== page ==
I left the dock that day. I'd like to say that that was the end of the story but it really had not begun. I knew the where, and knew the what, but the how eluded me still. I counted the steps to the local sheriff's office: 256 in all. The lake breeze kept pushing me from behind, guiding my steps until I closed the door to the small outfit. I sat next to a man passed out, a slight bit of drool a quarter inch long pooling on his shoulder.
The man smelled like balogna. It brought me near to wretching, but I couldn't afford that. By the look of the small office, there was no wash room in sight. He began to mumble in his unconciousness. "...Emna...babul... toomeno."
I smiled in spite of my environment.
A fan and heater were going on in the same office. A portly man hunched over some files, while occasionally adjusting the antenna on his small black and white television, glanced up at me, once. The orange of his light-weight jacket screamed at me, between its fold. I began to get angry with him and I didn't know why. I cleared my throat.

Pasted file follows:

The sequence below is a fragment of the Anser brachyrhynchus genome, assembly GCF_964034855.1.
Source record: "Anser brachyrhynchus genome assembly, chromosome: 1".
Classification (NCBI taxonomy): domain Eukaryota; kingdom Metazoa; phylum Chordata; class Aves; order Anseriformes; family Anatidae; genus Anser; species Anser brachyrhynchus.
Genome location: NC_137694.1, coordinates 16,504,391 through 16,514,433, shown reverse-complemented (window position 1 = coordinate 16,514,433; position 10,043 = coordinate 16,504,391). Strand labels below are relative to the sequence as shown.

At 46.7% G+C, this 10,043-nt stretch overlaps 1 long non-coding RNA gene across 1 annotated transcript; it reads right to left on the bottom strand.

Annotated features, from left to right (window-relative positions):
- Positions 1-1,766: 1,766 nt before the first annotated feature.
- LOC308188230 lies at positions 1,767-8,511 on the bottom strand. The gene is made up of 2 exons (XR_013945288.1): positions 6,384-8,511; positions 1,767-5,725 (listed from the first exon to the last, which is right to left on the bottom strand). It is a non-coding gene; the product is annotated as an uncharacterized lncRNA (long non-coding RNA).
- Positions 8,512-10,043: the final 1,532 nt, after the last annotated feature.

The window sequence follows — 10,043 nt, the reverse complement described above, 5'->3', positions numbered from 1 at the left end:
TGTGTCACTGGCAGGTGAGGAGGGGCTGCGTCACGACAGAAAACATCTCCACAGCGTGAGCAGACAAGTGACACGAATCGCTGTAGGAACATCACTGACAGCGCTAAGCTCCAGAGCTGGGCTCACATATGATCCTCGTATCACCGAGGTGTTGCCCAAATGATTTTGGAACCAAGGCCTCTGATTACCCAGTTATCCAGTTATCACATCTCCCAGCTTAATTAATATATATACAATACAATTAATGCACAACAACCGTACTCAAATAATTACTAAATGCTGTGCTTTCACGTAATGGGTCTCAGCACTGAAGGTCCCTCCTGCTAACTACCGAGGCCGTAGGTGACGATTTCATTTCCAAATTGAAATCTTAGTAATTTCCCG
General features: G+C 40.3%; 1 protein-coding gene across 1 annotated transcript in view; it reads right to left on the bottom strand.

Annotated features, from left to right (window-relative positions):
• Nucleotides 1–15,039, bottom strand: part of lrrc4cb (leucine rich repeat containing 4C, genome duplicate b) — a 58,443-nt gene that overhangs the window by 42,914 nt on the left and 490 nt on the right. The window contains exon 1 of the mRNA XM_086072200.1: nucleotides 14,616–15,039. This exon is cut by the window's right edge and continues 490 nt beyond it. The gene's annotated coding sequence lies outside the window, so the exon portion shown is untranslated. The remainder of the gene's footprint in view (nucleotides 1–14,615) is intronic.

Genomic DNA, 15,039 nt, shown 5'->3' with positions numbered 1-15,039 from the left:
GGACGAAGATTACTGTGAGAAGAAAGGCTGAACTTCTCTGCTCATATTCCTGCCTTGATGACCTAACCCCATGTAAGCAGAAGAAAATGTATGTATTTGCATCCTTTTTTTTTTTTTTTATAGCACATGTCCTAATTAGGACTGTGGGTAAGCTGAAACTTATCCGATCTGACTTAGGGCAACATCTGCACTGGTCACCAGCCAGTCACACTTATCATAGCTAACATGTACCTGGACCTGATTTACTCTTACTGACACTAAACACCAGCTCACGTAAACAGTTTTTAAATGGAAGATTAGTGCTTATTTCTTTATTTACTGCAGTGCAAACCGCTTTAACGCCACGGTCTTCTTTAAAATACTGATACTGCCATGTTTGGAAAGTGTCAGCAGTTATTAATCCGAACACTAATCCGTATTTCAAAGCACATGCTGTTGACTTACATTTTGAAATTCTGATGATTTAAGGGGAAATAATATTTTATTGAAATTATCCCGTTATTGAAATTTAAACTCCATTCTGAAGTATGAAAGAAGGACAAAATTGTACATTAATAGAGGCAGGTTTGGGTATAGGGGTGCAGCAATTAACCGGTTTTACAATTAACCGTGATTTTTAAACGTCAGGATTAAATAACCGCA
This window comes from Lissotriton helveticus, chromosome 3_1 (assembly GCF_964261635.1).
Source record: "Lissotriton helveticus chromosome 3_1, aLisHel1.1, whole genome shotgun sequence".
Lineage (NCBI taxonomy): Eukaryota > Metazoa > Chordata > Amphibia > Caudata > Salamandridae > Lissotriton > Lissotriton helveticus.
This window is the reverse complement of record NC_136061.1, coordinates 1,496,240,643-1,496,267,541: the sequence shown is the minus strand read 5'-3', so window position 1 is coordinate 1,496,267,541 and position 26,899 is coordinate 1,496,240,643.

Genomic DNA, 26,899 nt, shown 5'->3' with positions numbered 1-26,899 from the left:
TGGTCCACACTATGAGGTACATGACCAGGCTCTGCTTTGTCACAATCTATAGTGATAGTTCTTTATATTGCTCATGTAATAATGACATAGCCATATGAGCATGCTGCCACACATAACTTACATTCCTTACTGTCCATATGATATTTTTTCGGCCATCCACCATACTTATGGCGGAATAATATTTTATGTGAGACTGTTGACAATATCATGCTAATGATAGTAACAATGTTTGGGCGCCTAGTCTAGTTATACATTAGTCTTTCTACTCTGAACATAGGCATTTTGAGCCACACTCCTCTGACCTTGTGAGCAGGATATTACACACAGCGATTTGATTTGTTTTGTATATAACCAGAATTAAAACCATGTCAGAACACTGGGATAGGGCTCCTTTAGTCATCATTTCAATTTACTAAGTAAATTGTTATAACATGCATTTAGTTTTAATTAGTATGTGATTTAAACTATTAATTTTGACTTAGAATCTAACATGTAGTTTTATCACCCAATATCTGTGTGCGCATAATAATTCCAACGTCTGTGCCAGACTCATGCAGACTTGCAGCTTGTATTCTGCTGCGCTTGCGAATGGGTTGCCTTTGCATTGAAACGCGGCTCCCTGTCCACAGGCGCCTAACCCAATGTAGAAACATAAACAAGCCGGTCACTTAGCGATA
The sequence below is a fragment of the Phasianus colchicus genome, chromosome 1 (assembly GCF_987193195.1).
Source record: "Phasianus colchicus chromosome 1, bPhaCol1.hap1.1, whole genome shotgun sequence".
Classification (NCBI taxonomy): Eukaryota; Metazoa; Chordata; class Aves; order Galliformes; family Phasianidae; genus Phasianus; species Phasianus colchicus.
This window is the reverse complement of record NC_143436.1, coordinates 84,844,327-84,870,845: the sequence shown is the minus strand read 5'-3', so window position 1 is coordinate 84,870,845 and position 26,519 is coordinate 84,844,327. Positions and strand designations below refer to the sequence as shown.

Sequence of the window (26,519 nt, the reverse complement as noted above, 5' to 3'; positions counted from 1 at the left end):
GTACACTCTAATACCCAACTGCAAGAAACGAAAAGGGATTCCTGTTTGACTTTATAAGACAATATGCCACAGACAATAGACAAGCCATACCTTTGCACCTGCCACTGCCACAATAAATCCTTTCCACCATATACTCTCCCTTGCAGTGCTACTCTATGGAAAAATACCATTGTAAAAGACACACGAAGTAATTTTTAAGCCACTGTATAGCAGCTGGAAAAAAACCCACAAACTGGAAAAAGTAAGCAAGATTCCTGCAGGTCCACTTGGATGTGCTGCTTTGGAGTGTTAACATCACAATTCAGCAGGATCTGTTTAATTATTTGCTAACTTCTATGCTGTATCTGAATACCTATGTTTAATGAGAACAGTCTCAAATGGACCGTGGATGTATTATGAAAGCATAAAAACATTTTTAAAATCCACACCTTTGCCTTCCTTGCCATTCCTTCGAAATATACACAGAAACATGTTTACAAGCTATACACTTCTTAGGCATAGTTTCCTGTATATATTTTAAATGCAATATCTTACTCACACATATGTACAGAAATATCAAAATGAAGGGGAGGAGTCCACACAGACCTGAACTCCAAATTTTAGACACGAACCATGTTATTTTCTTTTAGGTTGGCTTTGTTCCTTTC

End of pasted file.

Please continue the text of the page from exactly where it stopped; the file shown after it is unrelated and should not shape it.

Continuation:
"You said you are here to report a missing person?" He gruffed.
"Yes. I want to report myself."
"Yes. I don't know who I am, and for some reason, I think I'm from here, from Cabin 43 up at Dietz Lake."
He looked at me under furrowed brow. He closed the file he had been glancing over and leaned back in his chair. It squeaked three times during the minute and a half he stared at me.
"Is this a joke?"
"Are you one of them..."
"No, I've not seen a ghost."
"No, but I suppose I am."
"What do you mean?"
"Ma'am, everyone in that cabin died four years ago."
"Everyone?!" I thought there had just been one.
"Everyone." He turned around and picked up the phone. "Ma'am, I'm going to ask you to wait right here."